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FY 2009 Budget Justification

Maternal and Child Health Block Grant

FY 2007
FY 2008
FY 2009
FY 2009 +/-
FY 2008
BA $693,000,000 $666,155,000 $666,155,000 ---

Authorizing Legislation - Title V of the Social Security Act.

FY 2009 Authorization $850,000,000

Allocation Methods:

  • Direct federal/intramural
  • Contract
  • Formula grant/co-operative agreement
  • Competitive grant/co-operative agreement

Program Description and Accomplishments
The mission of the Maternal and Child Health (MCH) Block Grant Program, as authorized under Title V of the Social Security Act, is to improve the health of all mothers, children, and their families. Specifically the program seeks to: (1) assure access to quality care, especially for those with low-incomes or limited availability of care; (2) reduce infant mortality; (3) provide and ensure access to comprehensive prenatal and postnatal care to women (especially low-income and at risk pregnant women); (4) increase the number of children receiving health assessments and follow-up diagnostic and treatment services; (5) provide and ensure access to preventive and child care services as well as rehabilitative services for certain children; (6) implement family-centered, community-based, systems of coordinated care for children with special health care needs (CSHCN); and (7) provide toll-free hotlines and assistance in applying for services to pregnant women with infants and children who are eligible for Title XIX (Medicaid).

These legislated responsibilities reduce health disparities, improve access to health care, and improve the quality of health care. They are also consistent with the President’s New Freedom Initiative which states that “the Health and Human Services (HHS) Health Resources and Services Administration, will take the lead in partnership with States, tribes and other organizations, in developing and implementing a plan to achieve appropriate community-based service systems for children and youth with special health care needs and their families.” (Reference: Delivering on the Promise: Preliminary Report of Federal Agencies’ Actions to Eliminate Barriers and Promote Community Integration. Presented to the President of the United States December 21, 2001.)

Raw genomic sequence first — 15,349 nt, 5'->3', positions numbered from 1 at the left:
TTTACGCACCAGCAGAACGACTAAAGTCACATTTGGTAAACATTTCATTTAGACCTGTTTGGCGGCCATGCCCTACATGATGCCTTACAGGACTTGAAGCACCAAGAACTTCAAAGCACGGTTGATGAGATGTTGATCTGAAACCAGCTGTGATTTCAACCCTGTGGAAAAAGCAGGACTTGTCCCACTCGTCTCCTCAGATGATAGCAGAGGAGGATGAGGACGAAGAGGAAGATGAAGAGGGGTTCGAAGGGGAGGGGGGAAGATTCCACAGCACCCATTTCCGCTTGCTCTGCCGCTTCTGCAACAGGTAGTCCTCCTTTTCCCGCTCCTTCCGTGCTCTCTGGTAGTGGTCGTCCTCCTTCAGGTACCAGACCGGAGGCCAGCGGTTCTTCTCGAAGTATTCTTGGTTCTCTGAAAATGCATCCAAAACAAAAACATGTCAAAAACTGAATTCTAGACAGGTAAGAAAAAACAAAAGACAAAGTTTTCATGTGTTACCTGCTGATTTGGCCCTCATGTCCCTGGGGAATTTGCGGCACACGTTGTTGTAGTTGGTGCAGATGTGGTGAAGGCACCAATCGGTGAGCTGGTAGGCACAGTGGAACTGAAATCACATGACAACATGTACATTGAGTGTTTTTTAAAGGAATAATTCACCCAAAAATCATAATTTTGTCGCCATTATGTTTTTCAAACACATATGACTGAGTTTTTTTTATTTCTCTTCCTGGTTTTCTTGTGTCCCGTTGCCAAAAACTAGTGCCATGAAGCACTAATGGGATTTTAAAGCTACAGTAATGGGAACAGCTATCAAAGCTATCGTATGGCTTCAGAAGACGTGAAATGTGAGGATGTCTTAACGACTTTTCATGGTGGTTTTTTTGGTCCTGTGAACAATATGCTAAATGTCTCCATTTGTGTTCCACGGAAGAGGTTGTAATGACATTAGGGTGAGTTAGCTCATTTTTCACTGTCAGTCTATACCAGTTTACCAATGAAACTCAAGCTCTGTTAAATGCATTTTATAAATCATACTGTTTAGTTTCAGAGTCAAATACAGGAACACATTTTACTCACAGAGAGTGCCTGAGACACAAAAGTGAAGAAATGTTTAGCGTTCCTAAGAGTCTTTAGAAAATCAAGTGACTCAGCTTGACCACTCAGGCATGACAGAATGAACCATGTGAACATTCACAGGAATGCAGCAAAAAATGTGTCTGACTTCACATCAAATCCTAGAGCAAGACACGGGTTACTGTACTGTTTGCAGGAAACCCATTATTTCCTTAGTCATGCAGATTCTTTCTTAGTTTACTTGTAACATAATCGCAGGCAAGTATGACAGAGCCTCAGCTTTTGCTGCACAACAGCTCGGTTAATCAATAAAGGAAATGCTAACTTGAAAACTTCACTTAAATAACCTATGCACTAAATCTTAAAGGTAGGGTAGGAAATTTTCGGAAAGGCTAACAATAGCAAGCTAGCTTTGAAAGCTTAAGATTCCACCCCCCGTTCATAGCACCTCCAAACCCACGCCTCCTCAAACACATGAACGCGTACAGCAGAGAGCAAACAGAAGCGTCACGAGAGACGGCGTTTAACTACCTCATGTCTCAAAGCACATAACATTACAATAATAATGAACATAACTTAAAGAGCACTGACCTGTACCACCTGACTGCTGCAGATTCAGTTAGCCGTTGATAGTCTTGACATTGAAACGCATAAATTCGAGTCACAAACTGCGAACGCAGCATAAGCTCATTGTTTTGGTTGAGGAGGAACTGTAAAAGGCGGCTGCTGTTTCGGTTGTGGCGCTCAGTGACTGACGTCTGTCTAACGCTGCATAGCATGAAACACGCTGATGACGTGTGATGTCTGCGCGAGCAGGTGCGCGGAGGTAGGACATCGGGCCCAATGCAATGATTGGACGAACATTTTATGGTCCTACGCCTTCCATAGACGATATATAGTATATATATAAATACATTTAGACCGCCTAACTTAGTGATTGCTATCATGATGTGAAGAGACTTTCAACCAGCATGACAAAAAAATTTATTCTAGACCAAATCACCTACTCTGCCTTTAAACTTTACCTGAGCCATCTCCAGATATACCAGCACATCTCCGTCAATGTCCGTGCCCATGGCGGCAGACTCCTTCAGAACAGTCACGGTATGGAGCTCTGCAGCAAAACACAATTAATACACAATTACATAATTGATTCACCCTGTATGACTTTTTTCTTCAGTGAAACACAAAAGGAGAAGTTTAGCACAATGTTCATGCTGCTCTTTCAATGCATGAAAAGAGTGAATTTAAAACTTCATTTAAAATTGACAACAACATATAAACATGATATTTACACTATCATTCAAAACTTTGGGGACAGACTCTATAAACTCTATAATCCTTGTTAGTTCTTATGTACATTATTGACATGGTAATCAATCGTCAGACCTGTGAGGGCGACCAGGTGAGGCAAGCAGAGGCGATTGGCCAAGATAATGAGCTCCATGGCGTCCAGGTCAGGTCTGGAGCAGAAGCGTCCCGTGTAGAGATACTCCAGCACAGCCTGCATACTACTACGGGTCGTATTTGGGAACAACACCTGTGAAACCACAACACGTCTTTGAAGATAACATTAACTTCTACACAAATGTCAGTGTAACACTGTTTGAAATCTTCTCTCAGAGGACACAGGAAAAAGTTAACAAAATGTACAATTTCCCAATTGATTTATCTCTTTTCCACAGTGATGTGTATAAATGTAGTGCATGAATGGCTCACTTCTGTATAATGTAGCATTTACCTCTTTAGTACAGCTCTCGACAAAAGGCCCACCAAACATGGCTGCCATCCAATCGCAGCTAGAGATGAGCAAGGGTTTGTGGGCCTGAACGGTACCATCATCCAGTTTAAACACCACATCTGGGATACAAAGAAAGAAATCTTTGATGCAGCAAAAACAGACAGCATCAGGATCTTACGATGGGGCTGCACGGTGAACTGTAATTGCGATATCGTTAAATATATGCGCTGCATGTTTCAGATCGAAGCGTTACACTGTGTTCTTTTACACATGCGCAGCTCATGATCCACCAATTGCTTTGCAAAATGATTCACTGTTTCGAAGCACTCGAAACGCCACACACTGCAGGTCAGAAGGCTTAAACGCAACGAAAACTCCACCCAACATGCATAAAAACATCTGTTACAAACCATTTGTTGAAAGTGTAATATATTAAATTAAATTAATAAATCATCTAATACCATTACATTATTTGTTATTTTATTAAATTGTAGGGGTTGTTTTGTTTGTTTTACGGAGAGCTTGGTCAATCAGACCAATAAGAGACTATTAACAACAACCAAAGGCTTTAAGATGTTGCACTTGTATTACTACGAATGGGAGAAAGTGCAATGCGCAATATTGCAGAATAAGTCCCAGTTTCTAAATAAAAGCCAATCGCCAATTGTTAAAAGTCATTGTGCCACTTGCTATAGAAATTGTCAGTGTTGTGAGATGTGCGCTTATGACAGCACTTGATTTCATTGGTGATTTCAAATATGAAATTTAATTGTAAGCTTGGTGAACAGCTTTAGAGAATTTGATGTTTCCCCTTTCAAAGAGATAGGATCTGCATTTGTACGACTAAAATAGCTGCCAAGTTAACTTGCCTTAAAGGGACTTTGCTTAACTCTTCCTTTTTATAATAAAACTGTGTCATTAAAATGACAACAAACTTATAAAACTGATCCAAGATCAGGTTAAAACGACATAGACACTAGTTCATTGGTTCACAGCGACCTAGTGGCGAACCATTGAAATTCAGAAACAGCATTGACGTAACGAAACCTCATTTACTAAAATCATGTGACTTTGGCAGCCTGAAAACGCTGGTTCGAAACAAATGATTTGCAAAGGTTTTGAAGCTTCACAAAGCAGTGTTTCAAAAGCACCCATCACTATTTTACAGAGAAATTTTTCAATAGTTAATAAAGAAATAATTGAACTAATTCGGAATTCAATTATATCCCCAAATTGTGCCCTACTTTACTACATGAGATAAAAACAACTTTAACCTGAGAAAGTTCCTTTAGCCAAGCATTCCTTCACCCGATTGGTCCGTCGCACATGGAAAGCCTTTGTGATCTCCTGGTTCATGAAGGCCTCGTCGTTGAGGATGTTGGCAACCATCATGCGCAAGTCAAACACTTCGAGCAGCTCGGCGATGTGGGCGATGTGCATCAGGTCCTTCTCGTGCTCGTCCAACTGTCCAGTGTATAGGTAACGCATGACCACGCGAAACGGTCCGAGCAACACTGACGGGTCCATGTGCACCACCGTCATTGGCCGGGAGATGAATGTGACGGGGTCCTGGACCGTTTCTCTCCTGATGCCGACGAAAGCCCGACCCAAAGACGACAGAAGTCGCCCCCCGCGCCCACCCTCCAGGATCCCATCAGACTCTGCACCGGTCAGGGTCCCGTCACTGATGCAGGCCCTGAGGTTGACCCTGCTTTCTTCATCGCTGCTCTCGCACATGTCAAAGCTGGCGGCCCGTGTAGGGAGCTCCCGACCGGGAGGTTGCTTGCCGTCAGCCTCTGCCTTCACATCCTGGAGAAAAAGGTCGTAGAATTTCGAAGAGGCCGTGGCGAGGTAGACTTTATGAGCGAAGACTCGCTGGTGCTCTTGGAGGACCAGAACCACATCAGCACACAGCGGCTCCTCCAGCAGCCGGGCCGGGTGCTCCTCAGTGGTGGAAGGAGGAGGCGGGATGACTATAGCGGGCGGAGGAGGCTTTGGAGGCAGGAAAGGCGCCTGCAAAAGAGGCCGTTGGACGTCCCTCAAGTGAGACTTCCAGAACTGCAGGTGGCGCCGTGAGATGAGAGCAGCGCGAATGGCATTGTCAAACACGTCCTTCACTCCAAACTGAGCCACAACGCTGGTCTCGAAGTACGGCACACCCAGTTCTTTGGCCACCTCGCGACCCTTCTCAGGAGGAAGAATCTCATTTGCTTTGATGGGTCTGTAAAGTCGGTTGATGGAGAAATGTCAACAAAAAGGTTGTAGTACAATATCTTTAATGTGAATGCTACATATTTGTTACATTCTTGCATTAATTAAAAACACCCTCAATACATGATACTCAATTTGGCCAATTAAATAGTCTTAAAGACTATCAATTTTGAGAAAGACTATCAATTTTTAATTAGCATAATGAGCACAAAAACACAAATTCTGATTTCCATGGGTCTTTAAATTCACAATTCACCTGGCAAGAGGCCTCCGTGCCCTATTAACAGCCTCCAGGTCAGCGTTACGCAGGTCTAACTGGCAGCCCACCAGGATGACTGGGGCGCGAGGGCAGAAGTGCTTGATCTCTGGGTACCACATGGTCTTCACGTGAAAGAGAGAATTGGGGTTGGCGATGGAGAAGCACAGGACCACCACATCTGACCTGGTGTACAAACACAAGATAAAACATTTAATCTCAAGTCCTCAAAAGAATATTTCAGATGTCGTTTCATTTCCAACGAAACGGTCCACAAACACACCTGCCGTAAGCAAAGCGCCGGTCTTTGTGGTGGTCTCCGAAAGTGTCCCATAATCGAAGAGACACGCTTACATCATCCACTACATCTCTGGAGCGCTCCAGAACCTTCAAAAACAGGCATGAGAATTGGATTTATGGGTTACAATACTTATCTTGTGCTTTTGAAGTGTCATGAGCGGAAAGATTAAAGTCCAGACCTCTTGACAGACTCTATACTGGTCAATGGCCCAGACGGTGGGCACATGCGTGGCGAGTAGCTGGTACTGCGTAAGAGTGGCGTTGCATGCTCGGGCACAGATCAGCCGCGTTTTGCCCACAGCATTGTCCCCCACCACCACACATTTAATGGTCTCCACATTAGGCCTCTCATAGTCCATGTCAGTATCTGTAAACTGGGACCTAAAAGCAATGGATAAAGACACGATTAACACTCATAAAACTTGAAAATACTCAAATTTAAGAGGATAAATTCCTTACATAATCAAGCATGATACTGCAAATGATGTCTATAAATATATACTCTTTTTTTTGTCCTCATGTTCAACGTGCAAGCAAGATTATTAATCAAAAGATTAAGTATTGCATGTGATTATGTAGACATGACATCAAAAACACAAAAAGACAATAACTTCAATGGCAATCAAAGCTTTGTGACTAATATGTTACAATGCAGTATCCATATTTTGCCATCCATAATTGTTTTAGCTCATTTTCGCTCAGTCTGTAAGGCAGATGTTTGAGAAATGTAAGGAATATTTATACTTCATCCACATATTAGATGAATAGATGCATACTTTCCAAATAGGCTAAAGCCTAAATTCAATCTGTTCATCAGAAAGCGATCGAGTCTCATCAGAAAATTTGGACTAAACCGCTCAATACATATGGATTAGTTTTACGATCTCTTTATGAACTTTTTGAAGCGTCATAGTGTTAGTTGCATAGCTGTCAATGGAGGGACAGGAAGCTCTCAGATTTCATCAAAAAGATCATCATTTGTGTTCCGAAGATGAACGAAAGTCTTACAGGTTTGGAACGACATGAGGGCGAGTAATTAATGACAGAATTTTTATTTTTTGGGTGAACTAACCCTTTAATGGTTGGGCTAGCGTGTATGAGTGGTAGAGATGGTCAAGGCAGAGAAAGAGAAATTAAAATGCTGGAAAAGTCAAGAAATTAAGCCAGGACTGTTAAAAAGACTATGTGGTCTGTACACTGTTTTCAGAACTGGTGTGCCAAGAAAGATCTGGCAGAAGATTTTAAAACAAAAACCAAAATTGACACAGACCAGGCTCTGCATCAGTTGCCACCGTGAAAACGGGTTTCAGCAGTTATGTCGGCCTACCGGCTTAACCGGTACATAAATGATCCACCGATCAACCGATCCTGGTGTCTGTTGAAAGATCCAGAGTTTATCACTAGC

Section 502 of the Social Security Act states that of the amounts appropriated, up to $600,000,000, 85% is for allocation to the States, and 15 % is for Special Projects of Regional and National Significance (SPRANS) activities. Any amount appropriated in excess of $600,000,000 is distributed as follows: 12.75% is for Community Integrated Service Systems (CISS) activities; of the remaining amount, 85% is for allocation to the States, and 15% is for SPRANS activities.

The MCH Block Grant is at its core a public health program that reaches across economic lines to improve the health of all mothers and children. Created as a partnership with State MCH programs and with broad State discretion, State Title V programs use appropriated formula grant funds for: capacity and systems building, public information and education, knowledge development, outreach and program linkage, technical assistance, provider training, evaluation, support for newborn screening and genetic services, lead poisoning and injury prevention, additional support services for children with special health care needs, and promotion of health and safety in child care settings.

Special efforts are made to build community capacity to deliver such enabling services as care coordination, transportation, home visiting, and nutrition counseling. Where no services are available, States also use Title V to provide categorical direct care such as prenatal care or services for children with special health care needs.

Additional activities that support the improved health care of mothers and children are SPRANS and CISS. SPRANS funds support projects (through grants, contracts, and other mechanisms) in research, training, genetic services and newborn screening and follow-up, sickle cell disease, hemophilia, and maternal and child health improvement. SPRANS projects must:

  • Support national needs and priorities or emerging issues
  • Have regional or national significance
  • Demonstrate ways to improve State systems of care for mothers and children.

CISS projects (through grants, contracts, and other mechanisms) seek to increase the capacity for service delivery at the local level and to foster formation of comprehensive, integrated, community level service systems for mothers and children using six specified strategies:

  • Provide maternal and infant home health visiting, health education, and related support services for pregnant women and infants up to one year old.